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We aim to understand what it is like to experience recurrent vaginal thrush and access health services.

Illustration of a woman at a doctors appointment.

Aim

This study aims to improve understandings of how recurrent thrush is experienced and provide resources to support self-management and medical treatment. 

Why is this important?

Vaginal thrush is a genital infection that causes itching, burning, discomfort, and changes in vaginal fluids. Three-quarters of women will have thrush in their lifetime. Most cases go away in a few days with medication. Yet, some women will have repeated infections over years. In the UK, 1.2 million women have this repetitive experience, known as recurrent thrush. This condition can cause poor mental health, low self-image, and strained relationships with healthcare services.

The upcoming UK Women’s Health Strategy says that we need to listen to the voices of women and people assigned female at birth. The strategy’s calls for evidence highlight the need to hear and share stories to make people aware of what living with common gynaecological conditions is like, and what needs to change. The experiences gathered in this study will help design better resources and support for all people affected by recurrent thrush and their healthcare professionals.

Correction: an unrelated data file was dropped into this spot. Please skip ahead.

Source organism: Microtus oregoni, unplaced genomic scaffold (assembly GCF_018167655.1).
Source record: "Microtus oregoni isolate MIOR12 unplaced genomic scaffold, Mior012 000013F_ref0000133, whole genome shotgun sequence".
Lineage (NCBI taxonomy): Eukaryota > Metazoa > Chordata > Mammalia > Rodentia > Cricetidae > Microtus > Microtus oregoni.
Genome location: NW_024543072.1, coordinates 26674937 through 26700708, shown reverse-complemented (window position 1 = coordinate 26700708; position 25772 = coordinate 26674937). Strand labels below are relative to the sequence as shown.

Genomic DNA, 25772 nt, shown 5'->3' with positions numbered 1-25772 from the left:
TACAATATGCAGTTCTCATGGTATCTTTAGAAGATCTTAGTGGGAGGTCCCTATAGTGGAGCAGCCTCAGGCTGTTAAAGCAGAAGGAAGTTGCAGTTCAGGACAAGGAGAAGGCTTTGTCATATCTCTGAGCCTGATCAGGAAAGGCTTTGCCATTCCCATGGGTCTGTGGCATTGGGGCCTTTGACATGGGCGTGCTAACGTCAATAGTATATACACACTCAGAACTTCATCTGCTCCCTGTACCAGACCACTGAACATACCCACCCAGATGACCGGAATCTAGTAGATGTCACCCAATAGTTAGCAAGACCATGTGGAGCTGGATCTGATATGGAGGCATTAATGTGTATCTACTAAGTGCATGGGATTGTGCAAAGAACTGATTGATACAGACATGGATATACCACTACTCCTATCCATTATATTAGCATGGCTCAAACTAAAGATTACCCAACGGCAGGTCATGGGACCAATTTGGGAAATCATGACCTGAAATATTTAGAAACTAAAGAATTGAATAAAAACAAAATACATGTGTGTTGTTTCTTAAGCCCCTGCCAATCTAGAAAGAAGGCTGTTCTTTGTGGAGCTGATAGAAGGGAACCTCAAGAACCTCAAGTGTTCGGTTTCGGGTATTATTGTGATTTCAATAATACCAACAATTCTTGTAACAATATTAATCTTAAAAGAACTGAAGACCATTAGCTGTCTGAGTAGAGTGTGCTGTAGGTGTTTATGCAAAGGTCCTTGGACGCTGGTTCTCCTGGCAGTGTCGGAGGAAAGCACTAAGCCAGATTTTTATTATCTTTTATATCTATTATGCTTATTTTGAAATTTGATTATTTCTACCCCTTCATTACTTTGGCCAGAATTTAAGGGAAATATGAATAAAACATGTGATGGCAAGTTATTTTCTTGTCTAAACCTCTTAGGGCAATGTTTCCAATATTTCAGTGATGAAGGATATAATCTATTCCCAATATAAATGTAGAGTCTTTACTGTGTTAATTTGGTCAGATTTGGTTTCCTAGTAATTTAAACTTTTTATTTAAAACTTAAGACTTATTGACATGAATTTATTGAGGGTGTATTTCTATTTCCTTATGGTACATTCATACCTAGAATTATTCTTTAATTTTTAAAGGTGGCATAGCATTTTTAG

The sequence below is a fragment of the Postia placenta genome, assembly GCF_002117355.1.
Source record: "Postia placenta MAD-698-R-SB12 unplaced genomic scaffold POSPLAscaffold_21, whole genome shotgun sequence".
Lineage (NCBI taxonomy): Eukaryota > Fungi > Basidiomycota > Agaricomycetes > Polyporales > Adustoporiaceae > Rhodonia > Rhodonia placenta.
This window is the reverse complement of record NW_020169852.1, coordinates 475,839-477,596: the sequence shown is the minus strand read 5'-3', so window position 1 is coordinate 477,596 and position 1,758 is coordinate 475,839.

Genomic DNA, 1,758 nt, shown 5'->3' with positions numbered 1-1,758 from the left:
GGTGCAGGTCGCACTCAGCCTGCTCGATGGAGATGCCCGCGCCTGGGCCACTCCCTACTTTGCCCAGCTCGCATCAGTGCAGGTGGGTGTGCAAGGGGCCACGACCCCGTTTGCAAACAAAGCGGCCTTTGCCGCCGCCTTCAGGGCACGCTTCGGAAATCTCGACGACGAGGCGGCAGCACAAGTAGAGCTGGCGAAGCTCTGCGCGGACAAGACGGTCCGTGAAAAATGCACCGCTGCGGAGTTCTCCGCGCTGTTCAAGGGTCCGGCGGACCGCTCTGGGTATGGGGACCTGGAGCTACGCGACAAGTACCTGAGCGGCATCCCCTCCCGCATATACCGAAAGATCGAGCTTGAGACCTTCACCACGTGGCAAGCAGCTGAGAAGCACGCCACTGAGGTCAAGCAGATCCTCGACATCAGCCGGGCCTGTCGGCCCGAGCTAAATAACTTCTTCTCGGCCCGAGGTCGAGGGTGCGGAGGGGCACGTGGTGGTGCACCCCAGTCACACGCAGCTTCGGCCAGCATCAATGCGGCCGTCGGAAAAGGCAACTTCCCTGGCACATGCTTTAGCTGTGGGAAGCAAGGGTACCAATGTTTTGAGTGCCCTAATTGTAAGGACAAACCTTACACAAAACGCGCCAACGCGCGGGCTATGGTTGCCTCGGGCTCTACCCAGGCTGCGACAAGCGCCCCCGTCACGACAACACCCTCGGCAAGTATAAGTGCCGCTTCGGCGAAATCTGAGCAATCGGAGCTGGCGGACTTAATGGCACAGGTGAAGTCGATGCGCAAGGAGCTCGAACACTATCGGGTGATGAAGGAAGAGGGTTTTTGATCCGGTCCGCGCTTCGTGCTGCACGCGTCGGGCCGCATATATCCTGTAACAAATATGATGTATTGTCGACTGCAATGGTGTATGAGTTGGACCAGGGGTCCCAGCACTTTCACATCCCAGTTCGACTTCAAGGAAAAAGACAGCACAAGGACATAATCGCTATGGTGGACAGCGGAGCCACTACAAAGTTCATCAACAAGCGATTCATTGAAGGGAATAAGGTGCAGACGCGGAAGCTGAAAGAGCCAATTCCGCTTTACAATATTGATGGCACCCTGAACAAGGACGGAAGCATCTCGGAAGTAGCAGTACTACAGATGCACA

What are we doing?

Would you like to take part in a study about experiences of recurrent thrush to develop a new web resource for patients and healthcare professionals?

We are interested in hearing from:

  • Anyone over the age of 16 who lives in England and has had recurrent thrush in the last 5 years, including women, non-binary, and trans people.
  • We welcome people from all racial, ethnic, and religious backgrounds to share their experiences.

The interviews will take place either in-person, online, or over the phone depending on what you prefer.

Please contact us to learn more about joining the research: Victoria.ford@phc.ox.ac.uk

How will this benefit patients and the public?

We will use the interviews to develop an online platform that will be shared on Healthtalk.org, an award-winning website that provides insight into patient experiences. Healthtalk has been shown to help support others going through similar experiences by making them more confident in understanding and discussing their condition.

Healthtalk is also used to help train doctors, nurses, midwives, GPs, and other health professionals to understand people’s experiences of recurrent thrush and improve health service delivery.

With your permission, we will share your experience in written, audio, or video format. We will also publish our findings in academic journals and present them at healthcare conferences. This study has been designed with the help of patient representatives (PPI) and will continue to be guided by their input.

Department team members: